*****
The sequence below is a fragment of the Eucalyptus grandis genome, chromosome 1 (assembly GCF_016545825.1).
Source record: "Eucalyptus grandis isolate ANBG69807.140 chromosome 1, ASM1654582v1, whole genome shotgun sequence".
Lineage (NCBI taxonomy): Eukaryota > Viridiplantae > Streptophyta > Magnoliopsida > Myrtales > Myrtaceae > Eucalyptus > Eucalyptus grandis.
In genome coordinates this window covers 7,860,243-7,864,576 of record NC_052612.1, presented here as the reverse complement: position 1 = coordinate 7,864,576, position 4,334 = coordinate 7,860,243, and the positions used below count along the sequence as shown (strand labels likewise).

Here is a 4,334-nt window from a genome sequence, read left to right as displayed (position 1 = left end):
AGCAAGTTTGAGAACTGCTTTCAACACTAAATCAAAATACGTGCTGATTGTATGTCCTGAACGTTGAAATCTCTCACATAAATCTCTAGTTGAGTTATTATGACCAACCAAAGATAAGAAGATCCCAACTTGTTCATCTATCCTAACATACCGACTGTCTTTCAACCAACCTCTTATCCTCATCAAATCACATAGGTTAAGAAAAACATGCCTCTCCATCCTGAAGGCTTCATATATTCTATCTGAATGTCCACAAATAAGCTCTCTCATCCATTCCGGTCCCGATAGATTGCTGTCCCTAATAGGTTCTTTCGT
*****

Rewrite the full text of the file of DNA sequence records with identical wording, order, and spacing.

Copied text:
The sequence below is a fragment of the Eucalyptus grandis genome, chromosome 1 (assembly GCF_016545825.1).
Source record: "Eucalyptus grandis isolate ANBG69807.140 chromosome 1, ASM1654582v1, whole genome shotgun sequence".
Lineage (NCBI taxonomy): Eukaryota > Viridiplantae > Streptophyta > Magnoliopsida > Myrtales > Myrtaceae > Eucalyptus > Eucalyptus grandis.
In genome coordinates this window covers 7,860,243-7,864,576 of record NC_052612.1, presented here as the reverse complement: position 1 = coordinate 7,864,576, position 4,334 = coordinate 7,860,243, and the positions used below count along the sequence as shown (strand labels likewise).

Here is a 4,334-nt window from a genome sequence, read left to right as displayed (position 1 = left end):
AGCAAGTTTGAGAACTGCTTTCAACACTAAATCAAAATACGTGCTGATTGTATGTCCTGAACGTTGAAATCTCTCACATAAATCTCTAGTTGAGTTATTATGACCAACCAAAGATAAGAAGATCCCAACTTGTTCATCTATCCTAACATACCGACTGTCTTTCAACCAACCTCTTATCCTCATCAAATCACATAGGTTAAGAAAAACATGCCTCTCCATCCTGAAGGCTTCATATATTCTATCTGAATGTCCACAAATAAGCTCTCTCATCCATTCCGGTCCCGATAGATTGCTGTCCCTAATAGGTTCTTTCGT